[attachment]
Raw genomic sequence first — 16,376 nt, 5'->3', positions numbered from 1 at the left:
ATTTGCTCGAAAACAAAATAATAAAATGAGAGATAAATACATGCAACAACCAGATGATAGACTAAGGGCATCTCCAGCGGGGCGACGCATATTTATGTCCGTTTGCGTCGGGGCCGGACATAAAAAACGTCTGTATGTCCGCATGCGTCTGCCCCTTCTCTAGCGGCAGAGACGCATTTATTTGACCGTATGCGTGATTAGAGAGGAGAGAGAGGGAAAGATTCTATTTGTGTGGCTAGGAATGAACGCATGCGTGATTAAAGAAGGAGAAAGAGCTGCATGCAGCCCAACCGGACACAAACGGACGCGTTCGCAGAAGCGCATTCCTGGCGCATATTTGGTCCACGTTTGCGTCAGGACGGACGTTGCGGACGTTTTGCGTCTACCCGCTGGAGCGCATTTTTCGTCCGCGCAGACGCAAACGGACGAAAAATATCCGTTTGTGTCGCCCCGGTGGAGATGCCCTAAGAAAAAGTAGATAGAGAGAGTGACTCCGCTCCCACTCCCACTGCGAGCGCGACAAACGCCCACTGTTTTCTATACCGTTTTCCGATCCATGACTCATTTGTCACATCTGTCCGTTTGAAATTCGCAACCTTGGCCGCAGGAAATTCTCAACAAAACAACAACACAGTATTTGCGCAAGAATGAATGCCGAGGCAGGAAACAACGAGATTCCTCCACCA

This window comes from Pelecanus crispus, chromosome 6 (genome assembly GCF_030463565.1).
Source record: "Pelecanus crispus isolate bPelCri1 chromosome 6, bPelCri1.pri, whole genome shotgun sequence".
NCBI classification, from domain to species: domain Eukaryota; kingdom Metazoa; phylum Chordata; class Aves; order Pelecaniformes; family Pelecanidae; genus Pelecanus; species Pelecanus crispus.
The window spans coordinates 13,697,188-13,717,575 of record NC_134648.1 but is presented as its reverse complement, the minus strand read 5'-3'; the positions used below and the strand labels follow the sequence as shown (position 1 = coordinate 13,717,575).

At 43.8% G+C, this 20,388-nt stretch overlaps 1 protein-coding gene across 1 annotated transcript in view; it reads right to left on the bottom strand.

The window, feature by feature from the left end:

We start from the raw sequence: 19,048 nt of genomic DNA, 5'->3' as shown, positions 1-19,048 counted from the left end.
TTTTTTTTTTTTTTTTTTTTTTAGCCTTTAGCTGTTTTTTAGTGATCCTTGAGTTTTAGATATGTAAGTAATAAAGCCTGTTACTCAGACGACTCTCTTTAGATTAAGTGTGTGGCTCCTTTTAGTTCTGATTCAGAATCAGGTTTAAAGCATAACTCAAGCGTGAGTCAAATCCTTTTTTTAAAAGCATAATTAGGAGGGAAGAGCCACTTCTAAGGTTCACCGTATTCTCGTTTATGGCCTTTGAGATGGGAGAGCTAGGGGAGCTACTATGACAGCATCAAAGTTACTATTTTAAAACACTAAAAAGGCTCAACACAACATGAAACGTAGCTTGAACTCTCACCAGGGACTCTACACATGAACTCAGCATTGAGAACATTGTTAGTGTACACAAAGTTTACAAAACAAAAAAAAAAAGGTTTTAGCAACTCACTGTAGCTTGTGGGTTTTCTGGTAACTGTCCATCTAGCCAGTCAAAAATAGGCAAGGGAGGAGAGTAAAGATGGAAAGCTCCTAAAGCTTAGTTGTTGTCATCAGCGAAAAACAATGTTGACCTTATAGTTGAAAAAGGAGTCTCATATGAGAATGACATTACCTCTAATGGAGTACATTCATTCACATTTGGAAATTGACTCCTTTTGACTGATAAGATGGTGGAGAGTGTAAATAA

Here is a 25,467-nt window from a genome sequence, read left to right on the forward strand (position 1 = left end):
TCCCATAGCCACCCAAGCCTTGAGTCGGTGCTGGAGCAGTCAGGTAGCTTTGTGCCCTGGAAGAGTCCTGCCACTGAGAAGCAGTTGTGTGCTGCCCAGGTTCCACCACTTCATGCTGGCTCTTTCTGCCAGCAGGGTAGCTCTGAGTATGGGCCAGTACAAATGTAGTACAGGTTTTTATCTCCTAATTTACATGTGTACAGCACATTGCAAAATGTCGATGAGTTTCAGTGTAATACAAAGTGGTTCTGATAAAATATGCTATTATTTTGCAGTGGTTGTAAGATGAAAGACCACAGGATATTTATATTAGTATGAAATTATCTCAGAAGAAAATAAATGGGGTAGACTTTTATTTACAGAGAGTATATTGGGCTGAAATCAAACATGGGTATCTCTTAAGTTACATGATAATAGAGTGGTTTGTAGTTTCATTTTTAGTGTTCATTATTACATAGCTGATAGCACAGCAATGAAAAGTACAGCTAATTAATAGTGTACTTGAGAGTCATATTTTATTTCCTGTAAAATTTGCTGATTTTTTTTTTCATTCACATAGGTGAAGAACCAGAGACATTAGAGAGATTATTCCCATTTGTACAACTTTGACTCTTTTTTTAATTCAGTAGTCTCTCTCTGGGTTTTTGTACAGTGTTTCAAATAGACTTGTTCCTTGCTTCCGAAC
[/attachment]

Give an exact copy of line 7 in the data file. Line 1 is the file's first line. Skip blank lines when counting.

At 43.8% G+C, this 20,388-nt stretch overlaps 1 protein-coding gene across 1 annotated transcript in view; it reads right to left on the bottom strand.